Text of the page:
The stream of female customers was small at the outset, but that readership expanded through the "recommendation" feature of the e-book store website, Jitsugyo no Nihon Sha officials said.
That illustrates how a publisher can tap into a new category of readers.
The takeoff of manga classics in the e-book market also reflects a change in readers' attitudes at a time when hardware platforms have evolved from cellphones to smartphones and to tablet computers.
The top seller at eBookJapan in 2011 was the "Grappler Baki" (Baki the Grappler) series by Keisuke Itagaki, themed on combative arts, which became available online in February 2011. Akita Publishing Co., the Tokyo-based publisher of the series, said 42,000 copies were downloaded by the end of the year.
"Baki," a sequel to the "Grappler Baki" series, sold more than 20,000 copies over a three-month period following its digital release in August. It was eighth in eBookJapan's annual sales ranking.
"The spread of smartphones came at a time when fans had long been waiting for digitized editions (of manga)," explained Hirokazu Takahashi, an executive producer at Akita Publishing. "The pictures drawn with a mighty touch are suited for digital editions because they look so real against the backlight."
While cellphones can only display one frame at a time, smartphones and tablet computers allow users to see entire pages, and at enhanced image resolutions.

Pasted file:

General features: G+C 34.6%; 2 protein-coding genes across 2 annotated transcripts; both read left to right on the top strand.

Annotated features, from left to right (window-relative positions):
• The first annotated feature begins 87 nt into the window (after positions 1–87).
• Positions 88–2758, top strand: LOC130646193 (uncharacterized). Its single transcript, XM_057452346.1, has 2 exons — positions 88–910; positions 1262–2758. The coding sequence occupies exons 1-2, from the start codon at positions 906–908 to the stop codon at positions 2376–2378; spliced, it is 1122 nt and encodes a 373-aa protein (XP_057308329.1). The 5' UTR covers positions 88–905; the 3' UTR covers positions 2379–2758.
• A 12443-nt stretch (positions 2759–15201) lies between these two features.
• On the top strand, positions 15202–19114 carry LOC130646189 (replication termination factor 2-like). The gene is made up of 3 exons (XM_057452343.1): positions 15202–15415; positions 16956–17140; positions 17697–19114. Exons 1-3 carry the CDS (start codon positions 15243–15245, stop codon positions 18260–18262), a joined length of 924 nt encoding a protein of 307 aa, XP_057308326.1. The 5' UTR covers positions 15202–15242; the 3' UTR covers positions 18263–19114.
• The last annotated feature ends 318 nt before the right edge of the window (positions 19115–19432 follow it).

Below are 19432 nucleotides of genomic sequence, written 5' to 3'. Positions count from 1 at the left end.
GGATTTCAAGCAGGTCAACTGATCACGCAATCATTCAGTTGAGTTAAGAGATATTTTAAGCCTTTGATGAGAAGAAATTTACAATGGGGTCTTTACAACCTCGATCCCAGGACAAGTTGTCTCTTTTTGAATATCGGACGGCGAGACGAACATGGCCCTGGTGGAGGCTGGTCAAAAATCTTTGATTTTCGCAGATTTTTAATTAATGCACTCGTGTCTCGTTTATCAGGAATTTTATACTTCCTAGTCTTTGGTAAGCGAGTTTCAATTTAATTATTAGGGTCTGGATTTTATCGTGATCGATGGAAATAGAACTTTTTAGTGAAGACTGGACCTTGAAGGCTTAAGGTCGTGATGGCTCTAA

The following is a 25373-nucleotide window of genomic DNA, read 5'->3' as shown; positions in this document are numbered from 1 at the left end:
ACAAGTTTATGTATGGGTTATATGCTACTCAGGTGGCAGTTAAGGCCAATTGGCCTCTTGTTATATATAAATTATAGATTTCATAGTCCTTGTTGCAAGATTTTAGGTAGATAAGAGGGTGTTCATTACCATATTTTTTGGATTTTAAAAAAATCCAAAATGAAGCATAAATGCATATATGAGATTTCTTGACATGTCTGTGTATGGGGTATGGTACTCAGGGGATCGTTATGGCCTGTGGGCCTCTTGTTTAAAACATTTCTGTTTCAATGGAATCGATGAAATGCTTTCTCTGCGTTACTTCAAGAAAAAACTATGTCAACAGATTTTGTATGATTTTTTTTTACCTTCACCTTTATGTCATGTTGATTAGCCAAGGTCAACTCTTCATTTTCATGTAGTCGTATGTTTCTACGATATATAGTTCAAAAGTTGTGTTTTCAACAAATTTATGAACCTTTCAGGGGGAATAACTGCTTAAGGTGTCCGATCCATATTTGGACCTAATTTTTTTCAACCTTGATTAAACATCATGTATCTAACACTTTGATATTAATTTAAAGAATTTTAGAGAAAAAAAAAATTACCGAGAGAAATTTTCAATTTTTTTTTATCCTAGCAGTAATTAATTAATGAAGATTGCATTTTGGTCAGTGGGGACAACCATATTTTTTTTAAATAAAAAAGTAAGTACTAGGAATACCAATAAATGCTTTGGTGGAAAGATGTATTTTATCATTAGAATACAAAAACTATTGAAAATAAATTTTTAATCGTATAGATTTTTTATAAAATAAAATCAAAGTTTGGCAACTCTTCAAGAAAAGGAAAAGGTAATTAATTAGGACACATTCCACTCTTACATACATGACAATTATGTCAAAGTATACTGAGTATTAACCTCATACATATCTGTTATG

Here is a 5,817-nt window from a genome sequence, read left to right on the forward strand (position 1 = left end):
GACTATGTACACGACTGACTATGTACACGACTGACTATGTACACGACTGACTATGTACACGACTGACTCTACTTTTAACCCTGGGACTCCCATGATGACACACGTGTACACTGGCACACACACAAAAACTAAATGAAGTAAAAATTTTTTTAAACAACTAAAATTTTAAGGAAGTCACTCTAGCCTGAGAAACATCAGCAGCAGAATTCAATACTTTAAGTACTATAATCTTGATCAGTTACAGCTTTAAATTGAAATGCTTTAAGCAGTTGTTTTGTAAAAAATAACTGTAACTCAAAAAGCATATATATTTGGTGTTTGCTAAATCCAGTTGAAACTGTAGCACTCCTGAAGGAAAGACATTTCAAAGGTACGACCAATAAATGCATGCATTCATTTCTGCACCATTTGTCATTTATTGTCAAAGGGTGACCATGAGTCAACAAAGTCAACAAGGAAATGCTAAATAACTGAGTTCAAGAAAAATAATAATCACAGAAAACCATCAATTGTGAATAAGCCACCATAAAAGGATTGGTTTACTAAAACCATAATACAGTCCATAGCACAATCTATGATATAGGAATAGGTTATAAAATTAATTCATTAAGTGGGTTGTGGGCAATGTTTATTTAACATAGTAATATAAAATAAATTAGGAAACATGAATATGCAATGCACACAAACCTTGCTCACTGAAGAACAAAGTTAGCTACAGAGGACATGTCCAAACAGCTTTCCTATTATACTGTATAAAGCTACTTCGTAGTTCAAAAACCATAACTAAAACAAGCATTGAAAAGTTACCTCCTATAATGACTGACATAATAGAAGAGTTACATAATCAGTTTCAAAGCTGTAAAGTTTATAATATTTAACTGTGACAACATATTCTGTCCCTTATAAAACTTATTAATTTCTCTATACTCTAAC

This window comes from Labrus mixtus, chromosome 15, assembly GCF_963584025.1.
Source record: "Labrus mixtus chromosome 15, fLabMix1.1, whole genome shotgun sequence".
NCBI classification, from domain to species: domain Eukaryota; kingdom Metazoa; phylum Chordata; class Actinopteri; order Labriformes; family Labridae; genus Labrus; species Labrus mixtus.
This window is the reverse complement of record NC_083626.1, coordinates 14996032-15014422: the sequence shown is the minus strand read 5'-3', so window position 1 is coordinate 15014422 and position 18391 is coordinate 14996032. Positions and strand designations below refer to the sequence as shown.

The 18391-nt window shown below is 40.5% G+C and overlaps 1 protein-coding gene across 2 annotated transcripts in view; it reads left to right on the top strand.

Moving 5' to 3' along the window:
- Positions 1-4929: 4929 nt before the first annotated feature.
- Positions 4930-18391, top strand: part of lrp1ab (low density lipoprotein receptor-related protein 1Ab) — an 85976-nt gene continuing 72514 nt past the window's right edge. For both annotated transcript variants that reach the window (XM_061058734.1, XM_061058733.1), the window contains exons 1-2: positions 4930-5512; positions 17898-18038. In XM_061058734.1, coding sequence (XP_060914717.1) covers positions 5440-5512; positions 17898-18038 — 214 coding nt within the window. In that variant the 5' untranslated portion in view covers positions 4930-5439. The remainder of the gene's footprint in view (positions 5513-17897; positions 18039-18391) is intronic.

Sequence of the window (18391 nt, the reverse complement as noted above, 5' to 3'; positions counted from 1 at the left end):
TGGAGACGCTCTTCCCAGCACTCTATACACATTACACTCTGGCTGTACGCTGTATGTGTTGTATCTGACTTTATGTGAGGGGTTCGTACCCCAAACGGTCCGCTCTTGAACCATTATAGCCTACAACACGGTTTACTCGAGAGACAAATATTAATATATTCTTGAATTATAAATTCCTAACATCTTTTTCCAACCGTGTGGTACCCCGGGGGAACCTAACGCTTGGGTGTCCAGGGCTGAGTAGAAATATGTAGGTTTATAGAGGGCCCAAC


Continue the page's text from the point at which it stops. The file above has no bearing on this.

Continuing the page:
According to the marketing firm Impress R&D, the e-book market in Japan was worth 65 billion yen in fiscal 2010, up a robust 13.2 percent year on year.
Growth of the e-book market has traditionally relied on manga for cellphones, and especially on pornographic material.
Adult manga have small numbers of frames per page and small numbers of pages, which have made them ideal for reading on cellphones.
In recent years, though, adult manga seldom make the list of top 30 annual sellers at the eBookJapan store. The increasing number of available classic titles is expected to accelerate the departure from dependence on adult manga.
NTT Solmare Corp., the Osaka-based operator of Comic C'Moa, Japan's largest online retailer of manga for cellphones, in June 2011 started distributing 35,000 titles for smartphones of KDDI Corp.'s au brand. Toward the end of last year, the company also began serving NTT DoCoMo Inc.'s smartphones.
NTT Solmare, which did not want to lose the clientele it won through the distribution of e-books to cellphones, designed the menu for smartphone screens in exactly the same way as the menu for cellphone screens.
The user does not need to do anything to continue using the website after upgrading his or her device from a cellphone to a smartphone.
"An e-book store will simply be ousted from the market if it fails to broaden the selection of available titles and image resolutions to cope with different types of user devices," said Hiroki Oohashi, the president and CEO of NTT Solmare.
(This article was written by Naoki Takehata and Shigeyori Miyamoto.)